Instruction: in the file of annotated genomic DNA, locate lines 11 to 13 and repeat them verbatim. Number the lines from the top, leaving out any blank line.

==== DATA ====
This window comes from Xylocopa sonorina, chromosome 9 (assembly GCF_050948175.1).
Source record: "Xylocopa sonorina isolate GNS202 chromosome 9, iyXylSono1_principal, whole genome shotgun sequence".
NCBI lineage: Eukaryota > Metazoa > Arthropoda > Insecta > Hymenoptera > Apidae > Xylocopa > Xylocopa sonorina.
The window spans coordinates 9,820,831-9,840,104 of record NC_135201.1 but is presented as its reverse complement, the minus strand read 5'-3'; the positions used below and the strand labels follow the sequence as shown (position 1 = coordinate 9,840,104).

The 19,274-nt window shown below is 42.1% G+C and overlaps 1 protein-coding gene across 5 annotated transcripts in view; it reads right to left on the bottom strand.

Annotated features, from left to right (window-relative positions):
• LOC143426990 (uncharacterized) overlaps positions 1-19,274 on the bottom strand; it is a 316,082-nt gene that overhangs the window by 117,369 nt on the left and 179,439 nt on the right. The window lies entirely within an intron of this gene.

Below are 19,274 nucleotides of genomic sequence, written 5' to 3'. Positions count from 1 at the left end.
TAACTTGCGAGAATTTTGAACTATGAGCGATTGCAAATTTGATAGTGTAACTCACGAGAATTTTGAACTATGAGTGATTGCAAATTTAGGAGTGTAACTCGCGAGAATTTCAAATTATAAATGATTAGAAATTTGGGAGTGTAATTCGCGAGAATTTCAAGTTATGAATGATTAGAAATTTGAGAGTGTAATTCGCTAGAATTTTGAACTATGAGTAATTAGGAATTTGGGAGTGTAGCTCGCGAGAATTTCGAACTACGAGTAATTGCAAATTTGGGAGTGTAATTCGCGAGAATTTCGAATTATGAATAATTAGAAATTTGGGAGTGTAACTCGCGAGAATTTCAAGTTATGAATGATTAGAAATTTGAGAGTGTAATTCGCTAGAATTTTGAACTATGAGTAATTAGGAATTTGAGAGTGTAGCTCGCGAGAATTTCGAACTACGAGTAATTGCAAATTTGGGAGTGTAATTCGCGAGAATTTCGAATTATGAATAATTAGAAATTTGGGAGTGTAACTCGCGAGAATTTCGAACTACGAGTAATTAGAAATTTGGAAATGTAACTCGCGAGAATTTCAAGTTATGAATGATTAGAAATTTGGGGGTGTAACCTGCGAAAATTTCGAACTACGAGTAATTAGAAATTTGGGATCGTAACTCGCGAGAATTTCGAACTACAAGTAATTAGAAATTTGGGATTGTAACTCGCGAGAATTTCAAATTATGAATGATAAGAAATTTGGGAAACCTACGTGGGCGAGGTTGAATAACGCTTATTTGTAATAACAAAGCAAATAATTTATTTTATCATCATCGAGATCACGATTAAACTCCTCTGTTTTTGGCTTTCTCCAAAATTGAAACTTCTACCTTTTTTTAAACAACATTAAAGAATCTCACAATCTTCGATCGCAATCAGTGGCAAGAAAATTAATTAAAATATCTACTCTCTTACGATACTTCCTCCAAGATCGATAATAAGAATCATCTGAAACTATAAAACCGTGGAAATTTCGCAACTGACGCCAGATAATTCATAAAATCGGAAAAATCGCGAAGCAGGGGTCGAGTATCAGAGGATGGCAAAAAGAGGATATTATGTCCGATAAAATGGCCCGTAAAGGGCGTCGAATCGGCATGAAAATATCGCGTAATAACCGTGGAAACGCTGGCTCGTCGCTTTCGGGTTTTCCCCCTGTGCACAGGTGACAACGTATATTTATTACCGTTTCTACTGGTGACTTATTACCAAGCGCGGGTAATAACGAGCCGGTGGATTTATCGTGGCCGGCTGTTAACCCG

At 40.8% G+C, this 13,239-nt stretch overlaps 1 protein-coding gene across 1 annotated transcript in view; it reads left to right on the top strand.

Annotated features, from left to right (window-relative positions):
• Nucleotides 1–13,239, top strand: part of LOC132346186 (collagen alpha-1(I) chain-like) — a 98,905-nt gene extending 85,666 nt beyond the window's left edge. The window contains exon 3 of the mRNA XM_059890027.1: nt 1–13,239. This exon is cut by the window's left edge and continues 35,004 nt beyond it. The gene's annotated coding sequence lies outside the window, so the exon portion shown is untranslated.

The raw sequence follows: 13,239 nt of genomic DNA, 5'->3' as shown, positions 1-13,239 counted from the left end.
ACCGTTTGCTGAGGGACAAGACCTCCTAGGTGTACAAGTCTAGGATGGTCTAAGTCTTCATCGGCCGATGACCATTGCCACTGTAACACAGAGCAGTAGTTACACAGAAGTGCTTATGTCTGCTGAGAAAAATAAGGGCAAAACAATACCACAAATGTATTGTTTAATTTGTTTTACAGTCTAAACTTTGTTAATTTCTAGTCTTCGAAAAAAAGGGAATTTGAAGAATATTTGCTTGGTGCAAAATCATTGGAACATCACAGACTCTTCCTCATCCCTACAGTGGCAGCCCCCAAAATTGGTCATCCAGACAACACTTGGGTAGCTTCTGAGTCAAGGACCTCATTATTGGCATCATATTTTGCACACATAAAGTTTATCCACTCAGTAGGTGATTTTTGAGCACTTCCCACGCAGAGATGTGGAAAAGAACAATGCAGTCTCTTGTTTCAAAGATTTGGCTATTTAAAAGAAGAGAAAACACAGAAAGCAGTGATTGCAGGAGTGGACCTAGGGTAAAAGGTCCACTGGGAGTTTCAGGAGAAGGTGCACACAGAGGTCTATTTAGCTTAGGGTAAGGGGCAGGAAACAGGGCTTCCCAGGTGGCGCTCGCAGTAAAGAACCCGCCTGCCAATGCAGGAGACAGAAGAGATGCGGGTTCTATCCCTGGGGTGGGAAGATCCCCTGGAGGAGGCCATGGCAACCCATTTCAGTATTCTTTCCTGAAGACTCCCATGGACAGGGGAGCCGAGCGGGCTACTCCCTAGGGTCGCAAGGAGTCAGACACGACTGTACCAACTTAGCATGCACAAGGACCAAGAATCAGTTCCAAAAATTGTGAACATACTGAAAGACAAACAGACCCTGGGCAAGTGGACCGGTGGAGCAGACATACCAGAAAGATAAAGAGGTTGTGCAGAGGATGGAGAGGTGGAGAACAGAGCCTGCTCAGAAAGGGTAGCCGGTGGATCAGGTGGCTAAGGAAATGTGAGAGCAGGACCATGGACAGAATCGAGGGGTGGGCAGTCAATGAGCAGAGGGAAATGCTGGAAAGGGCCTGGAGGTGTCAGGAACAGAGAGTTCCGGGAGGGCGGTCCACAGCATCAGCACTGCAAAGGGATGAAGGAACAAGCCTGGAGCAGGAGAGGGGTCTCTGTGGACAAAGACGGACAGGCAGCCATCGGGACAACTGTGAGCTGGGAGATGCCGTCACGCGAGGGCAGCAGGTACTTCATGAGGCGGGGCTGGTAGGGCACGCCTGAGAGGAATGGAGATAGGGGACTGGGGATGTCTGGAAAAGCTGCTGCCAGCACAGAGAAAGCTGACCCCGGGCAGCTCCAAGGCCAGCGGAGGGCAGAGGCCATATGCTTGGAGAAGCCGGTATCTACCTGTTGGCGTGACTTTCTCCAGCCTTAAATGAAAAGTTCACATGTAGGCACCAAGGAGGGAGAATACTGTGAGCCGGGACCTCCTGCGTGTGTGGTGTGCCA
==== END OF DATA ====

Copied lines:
Annotated features, from left to right (window-relative positions):
• Nucleotides 1–13,239, top strand: part of LOC132346186 (collagen alpha-1(I) chain-like) — a 98,905-nt gene extending 85,666 nt beyond the window's left edge. The window contains exon 3 of the mRNA XM_059890027.1: nt 1–13,239. This exon is cut by the window's left edge and continues 35,004 nt beyond it. The gene's annotated coding sequence lies outside the window, so the exon portion shown is untranslated.

The raw sequence follows: 13,239 nt of genomic DNA, 5'->3' as shown, positions 1-13,239 counted from the left end.